When a splice is about to occur, Palette will drive a piece of filament through to its outgoing drive, use the cutter module to rotate and cut the filament, and will then position this filament to be joined with the next filament (Picture 1 Below). Then, a second filament will be pushed forward behind the first filament, and the two will be matched up right before the splicing region (Picture 2 Below).
Here you see the leading filament (blue) positioning itself for a splice.
Here you can see the second filament (pink) being aligned against the end of the first filament (blue).
A little while ago we investigated the friction points in Palette, and where filament experienced the most amount of resistance. This information is important to understand, as irregular amounts of friction decrease the consistency and predictability of how far filament will drive. For Palette’s systems, predictability and consistency are essential, because fractions of a millimeter in aligning filament can ruin splices (by causing bulges and gaps).
The highest point of friction in Palette is, by far, the merger. See the graph below for the full breakdown:
The “Merger” is the spike in this graph, where the highest amount of friction occurs.
We believe this friction was causing small skips, sometimes leading to misaligned filament, and poor splices.
The cutter is a known position that we have been using to “reset” the filament before every splice. We know the distance from the cutter to the splicer, so it seems logical to use this point as the “home” position for the ends of each filament.
But we discovered something surprising when the filament is cut…. it moves. The filament is either pulled forward toward the outgoing drive, or pushed backward toward the ingoing drive.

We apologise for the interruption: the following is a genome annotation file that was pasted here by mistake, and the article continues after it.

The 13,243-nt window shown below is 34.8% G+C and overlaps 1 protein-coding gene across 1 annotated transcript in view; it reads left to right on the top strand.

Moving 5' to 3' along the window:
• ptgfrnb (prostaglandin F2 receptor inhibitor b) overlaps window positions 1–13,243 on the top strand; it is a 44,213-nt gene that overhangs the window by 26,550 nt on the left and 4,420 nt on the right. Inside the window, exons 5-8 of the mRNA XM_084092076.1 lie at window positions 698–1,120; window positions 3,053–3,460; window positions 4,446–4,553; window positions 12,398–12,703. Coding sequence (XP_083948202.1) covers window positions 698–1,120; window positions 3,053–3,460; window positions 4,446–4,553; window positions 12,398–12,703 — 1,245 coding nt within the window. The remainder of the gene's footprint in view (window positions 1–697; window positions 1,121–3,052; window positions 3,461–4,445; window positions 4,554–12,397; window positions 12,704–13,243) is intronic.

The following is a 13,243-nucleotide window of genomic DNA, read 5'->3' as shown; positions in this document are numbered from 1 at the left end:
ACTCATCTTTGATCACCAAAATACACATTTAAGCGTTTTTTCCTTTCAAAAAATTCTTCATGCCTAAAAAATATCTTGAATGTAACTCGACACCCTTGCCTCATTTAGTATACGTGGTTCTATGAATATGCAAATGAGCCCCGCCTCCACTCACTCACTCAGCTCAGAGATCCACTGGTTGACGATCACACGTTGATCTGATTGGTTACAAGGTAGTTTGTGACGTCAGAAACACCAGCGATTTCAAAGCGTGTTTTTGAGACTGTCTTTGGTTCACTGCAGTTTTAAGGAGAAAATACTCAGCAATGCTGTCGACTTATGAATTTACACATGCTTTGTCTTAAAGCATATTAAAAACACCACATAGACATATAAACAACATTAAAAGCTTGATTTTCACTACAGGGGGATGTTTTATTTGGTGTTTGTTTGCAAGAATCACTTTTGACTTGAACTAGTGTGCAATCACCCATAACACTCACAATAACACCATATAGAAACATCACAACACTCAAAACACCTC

Before the filament is cut, there may be tension or compression along its length. These forces are due to marginal differences in the size/spacing of ingoing and outgoing drives. The forces are relieved when the filament is cut, which causes the movement forward or backward. This then causes the filament to not be located where Palette thinks it is.
Errors like this would cause Palette to no longer understand true filament position - it has never been clearer how significant this problem was.
See the visual below:
In this picture you can see the filament just before being cut.
Immediately after a cut. Notice how the filament tension pulls the leading piece of filament forward, causing a slight change in the location.
This small amount of movement would not always cause problems; however, we do believe that when compounded with other potential inaccuracies (such as the friction in the merger) this movement could result in the gaps pictured above.
Opto to Cutter
Opto to Cutter is a distance set during calibration, and is used as an average of the four drives. The variance between the four drives is usually less than 75 steps (~0.75mm), which although small could present complications.
Opto to Cutter is the amount an ingoing filament must be driven once cut to trigger the opto sensor (pictured above)